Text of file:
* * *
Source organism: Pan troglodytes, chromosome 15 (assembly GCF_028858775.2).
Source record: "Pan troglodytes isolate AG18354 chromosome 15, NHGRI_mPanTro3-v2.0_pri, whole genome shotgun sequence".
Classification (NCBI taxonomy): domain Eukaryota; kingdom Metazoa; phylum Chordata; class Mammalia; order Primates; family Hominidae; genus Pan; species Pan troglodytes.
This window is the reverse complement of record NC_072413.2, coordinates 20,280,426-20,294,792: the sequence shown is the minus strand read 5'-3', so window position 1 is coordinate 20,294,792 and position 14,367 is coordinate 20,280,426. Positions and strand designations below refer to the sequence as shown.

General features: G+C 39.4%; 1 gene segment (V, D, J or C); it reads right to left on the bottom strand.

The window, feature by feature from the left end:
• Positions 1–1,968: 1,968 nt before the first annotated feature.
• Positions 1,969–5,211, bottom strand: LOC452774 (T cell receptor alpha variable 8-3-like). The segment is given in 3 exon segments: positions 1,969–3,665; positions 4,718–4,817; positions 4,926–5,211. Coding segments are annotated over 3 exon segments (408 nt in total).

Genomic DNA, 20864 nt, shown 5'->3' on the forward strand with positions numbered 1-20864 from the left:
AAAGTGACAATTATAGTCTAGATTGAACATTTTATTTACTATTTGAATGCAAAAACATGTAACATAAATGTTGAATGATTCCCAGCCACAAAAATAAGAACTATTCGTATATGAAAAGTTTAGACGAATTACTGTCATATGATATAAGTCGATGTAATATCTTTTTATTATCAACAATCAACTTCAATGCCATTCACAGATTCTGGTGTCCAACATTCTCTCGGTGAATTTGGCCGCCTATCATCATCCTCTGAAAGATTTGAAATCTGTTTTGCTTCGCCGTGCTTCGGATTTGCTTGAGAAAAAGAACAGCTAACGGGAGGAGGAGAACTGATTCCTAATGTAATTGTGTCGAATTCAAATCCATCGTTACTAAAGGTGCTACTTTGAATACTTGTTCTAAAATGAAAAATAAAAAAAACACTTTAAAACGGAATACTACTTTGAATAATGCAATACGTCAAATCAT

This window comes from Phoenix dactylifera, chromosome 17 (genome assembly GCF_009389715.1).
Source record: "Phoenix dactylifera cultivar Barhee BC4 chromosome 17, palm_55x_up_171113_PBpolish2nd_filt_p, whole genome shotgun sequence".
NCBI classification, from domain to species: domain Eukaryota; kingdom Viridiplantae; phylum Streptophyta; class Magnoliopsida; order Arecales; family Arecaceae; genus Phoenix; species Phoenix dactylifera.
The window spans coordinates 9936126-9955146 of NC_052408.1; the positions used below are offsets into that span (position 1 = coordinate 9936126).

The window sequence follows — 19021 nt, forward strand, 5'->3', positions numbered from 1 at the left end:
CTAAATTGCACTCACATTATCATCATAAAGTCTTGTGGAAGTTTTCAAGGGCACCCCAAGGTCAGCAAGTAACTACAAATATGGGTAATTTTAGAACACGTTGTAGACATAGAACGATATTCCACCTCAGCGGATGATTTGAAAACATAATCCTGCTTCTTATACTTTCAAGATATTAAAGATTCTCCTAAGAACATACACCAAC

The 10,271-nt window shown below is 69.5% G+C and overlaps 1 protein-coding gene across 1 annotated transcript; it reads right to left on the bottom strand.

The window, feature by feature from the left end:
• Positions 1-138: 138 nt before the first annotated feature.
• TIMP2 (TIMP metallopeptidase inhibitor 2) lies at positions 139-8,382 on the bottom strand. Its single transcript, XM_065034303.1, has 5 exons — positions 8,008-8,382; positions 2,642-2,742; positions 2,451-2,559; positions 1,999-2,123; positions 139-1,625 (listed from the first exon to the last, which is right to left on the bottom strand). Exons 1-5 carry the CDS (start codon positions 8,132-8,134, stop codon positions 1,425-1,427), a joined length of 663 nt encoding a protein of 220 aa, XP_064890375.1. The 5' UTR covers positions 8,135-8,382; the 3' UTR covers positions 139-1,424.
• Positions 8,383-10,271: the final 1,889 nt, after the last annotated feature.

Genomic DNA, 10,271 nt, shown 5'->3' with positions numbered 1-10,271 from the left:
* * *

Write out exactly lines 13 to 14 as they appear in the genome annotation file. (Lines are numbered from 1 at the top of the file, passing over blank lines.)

NCBI classification, from domain to species: domain Eukaryota; kingdom Viridiplantae; phylum Streptophyta; class Magnoliopsida; order Arecales; family Arecaceae; genus Phoenix; species Phoenix dactylifera.
The window spans coordinates 9936126-9955146 of NC_052408.1; the positions used below are offsets into that span (position 1 = coordinate 9936126).